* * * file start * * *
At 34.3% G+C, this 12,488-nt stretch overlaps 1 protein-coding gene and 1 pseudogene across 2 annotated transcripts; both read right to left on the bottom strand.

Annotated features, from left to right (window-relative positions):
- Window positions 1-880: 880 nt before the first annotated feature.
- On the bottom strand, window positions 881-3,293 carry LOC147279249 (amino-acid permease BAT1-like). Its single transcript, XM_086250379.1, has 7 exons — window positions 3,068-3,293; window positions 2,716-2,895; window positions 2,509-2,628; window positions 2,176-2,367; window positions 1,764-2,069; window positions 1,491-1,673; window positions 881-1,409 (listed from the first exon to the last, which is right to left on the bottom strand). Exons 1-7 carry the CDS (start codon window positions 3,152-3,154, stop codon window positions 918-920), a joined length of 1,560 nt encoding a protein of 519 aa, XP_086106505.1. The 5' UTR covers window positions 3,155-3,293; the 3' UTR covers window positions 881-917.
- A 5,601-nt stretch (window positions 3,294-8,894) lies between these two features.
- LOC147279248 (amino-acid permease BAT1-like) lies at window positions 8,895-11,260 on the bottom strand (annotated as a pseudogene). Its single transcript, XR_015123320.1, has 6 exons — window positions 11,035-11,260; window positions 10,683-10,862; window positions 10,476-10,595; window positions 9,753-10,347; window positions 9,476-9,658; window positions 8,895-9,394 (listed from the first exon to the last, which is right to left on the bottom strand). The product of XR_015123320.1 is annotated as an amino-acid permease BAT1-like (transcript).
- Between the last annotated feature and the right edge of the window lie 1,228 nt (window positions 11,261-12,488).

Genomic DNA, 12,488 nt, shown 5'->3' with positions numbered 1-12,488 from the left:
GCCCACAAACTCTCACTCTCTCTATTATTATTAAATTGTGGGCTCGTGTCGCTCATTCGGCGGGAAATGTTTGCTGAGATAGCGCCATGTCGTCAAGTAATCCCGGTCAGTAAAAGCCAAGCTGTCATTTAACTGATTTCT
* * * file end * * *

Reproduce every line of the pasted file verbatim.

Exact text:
At 34.3% G+C, this 12,488-nt stretch overlaps 1 protein-coding gene and 1 pseudogene across 2 annotated transcripts; both read right to left on the bottom strand.

Annotated features, from left to right (window-relative positions):
- Window positions 1-880: 880 nt before the first annotated feature.
- On the bottom strand, window positions 881-3,293 carry LOC147279249 (amino-acid permease BAT1-like). Its single transcript, XM_086250379.1, has 7 exons — window positions 3,068-3,293; window positions 2,716-2,895; window positions 2,509-2,628; window positions 2,176-2,367; window positions 1,764-2,069; window positions 1,491-1,673; window positions 881-1,409 (listed from the first exon to the last, which is right to left on the bottom strand). Exons 1-7 carry the CDS (start codon window positions 3,152-3,154, stop codon window positions 918-920), a joined length of 1,560 nt encoding a protein of 519 aa, XP_086106505.1. The 5' UTR covers window positions 3,155-3,293; the 3' UTR covers window positions 881-917.
- A 5,601-nt stretch (window positions 3,294-8,894) lies between these two features.
- LOC147279248 (amino-acid permease BAT1-like) lies at window positions 8,895-11,260 on the bottom strand (annotated as a pseudogene). Its single transcript, XR_015123320.1, has 6 exons — window positions 11,035-11,260; window positions 10,683-10,862; window positions 10,476-10,595; window positions 9,753-10,347; window positions 9,476-9,658; window positions 8,895-9,394 (listed from the first exon to the last, which is right to left on the bottom strand). The product of XR_015123320.1 is annotated as an amino-acid permease BAT1-like (transcript).
- Between the last annotated feature and the right edge of the window lie 1,228 nt (window positions 11,261-12,488).

Genomic DNA, 12,488 nt, shown 5'->3' with positions numbered 1-12,488 from the left:
GCCCACAAACTCTCACTCTCTCTATTATTATTAAATTGTGGGCTCGTGTCGCTCATTCGGCGGGAAATGTTTGCTGAGATAGCGCCATGTCGTCAAGTAATCCCGGTCAGTAAAAGCCAAGCTGTCATTTAACTGATTTCT